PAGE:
Saving Money Is Easier When You Don’t Have To Think About It

Just take the money and don’t tell me.

Handy advice & photo via Flickr

Every morning, before I’m fully awake, I get a text that informs me of my bank account balance. Usually, I already know the answer, but the reminder in the morning is helpful. While some may argue that this method is a surefire way of ratcheting up anxiety and causing unnecessary distress pre-breakfast, I find that it soothes my mind. When I know how much money I have and how much money I can reasonably spend, I can proceed throughout my day without flying into a panic about whether or not I should buy gum or order a new book.

I use Digit, an app that we’ve written about extensively, despite its downsides. When it was first introduced in 2013, Digit offered no interest on the money it was saving for you, functioning like a digital change jar more than anything else. Since its inception, Digit has started offering Savings Bonuses — 5 cents for every $100 based on your average balance over the past three months. Better than nothing, to be sure, but still not great. It’s also an app that makes saving money something you never, ever have to think about again.

Get Interest-free Banking With Digit, a Terrible New Way to Save

Via magic or an algorithm that you will never be privy to, Digit assesses your spending habits, and makes informed decisions on what to save based on how much money you have in your bank account. “Good lord, that sounds terrifying,” you might be thinking to yourself. “Why can’t I be the master of my destiny? Why can’t I tell the robot what I want it to do, not the other way around?”

If you’re the kind of person who relishes complete control over your finances, then Digit is not for you. However, if you know that you need to save money somehow but understand that agonizing over how much and when and why would cause you undue amounts of stress, then maybe it is. Last I checked, Digit had moved $19, $34 and $24 into a savings account from my checking account. Those dollar amounts are just enough to be significant; I see a Duane Reade run, a shirt and a book ordered from Amazon Prime. Those are the dollar amounts that would cause me an unending stream of worry about whether or not it was worth it to spend. I understand that Digit isn’t perfect, but using it has shown me that my finances aren’t as disastrous as I might think.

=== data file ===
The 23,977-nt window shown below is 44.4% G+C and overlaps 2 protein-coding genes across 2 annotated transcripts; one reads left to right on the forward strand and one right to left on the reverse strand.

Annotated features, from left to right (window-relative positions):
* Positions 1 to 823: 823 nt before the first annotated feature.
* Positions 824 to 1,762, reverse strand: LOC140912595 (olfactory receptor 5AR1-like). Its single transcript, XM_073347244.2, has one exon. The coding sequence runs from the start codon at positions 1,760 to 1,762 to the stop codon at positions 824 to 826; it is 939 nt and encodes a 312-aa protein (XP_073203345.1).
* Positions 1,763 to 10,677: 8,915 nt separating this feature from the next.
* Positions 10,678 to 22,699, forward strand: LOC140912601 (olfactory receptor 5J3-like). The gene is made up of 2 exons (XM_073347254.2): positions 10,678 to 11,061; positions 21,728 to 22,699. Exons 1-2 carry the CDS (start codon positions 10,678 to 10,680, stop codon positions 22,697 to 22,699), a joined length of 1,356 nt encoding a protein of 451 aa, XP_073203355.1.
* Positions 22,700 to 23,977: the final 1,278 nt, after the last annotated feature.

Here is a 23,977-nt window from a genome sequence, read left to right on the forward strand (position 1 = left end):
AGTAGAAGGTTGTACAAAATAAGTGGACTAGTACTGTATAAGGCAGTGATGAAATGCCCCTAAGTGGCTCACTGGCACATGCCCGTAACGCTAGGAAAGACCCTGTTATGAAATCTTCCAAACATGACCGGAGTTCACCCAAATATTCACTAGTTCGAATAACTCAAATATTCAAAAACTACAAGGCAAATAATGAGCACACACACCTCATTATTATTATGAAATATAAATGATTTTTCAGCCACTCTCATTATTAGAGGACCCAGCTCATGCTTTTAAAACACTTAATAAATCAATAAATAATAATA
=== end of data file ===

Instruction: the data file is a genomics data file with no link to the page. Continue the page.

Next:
Half of the trouble with saving money is the anxiety that surrounds it. If I haven’t saved any money, the fact that I should causes its own set of worries, spinning thru my brain like a dervish. When managing my money for things like taxes, I can easily set aside the required amount per check; anything I can do to safeguard myself against feeling like I need to lay down for a week when I pay my taxes is a good thing, indeed. But, saving money for the inevitability of its necessity — vet appointments, the great unknown, replacing large things of great value — is something that’s much harder. Deciding what dollar amount should go in a savings account is harder than it looks. I would much rather have someone else make the decision for me. Perhaps I’m too trusting of the bots. Or, maybe this is just one less thing for me to worry about.

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